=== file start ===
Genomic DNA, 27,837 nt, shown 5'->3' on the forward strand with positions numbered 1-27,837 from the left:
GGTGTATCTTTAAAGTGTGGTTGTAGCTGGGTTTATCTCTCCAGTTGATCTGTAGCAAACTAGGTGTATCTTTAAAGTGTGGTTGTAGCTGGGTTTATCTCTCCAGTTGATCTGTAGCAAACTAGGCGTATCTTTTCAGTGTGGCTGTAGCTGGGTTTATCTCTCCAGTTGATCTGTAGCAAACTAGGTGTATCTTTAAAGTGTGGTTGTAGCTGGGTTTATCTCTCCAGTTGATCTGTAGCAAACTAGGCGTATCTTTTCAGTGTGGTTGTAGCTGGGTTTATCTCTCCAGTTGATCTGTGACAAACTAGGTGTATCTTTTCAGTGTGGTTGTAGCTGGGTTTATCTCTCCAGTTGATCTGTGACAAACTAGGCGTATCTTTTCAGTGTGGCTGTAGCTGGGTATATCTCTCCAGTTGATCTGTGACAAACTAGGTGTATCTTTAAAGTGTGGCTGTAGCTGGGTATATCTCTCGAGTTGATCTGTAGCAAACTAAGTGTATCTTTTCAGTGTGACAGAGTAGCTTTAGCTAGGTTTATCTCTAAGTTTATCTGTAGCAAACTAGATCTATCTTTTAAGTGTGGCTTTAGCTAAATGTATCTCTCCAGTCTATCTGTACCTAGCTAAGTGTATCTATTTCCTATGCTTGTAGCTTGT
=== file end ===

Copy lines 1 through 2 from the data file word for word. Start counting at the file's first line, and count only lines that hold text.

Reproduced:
Genomic DNA, 27,837 nt, shown 5'->3' on the forward strand with positions numbered 1-27,837 from the left:
GGTGTATCTTTAAAGTGTGGTTGTAGCTGGGTTTATCTCTCCAGTTGATCTGTAGCAAACTAGGTGTATCTTTAAAGTGTGGTTGTAGCTGGGTTTATCTCTCCAGTTGATCTGTAGCAAACTAGGCGTATCTTTTCAGTGTGGCTGTAGCTGGGTTTATCTCTCCAGTTGATCTGTAGCAAACTAGGTGTATCTTTAAAGTGTGGTTGTAGCTGGGTTTATCTCTCCAGTTGATCTGTAGCAAACTAGGCGTATCTTTTCAGTGTGGTTGTAGCTGGGTTTATCTCTCCAGTTGATCTGTGACAAACTAGGTGTATCTTTTCAGTGTGGTTGTAGCTGGGTTTATCTCTCCAGTTGATCTGTGACAAACTAGGCGTATCTTTTCAGTGTGGCTGTAGCTGGGTATATCTCTCCAGTTGATCTGTGACAAACTAGGTGTATCTTTAAAGTGTGGCTGTAGCTGGGTATATCTCTCGAGTTGATCTGTAGCAAACTAAGTGTATCTTTTCAGTGTGACAGAGTAGCTTTAGCTAGGTTTATCTCTAAGTTTATCTGTAGCAAACTAGATCTATCTTTTAAGTGTGGCTTTAGCTAAATGTATCTCTCCAGTCTATCTGTACCTAGCTAAGTGTATCTATTTCCTATGCTTGTAGCTTGT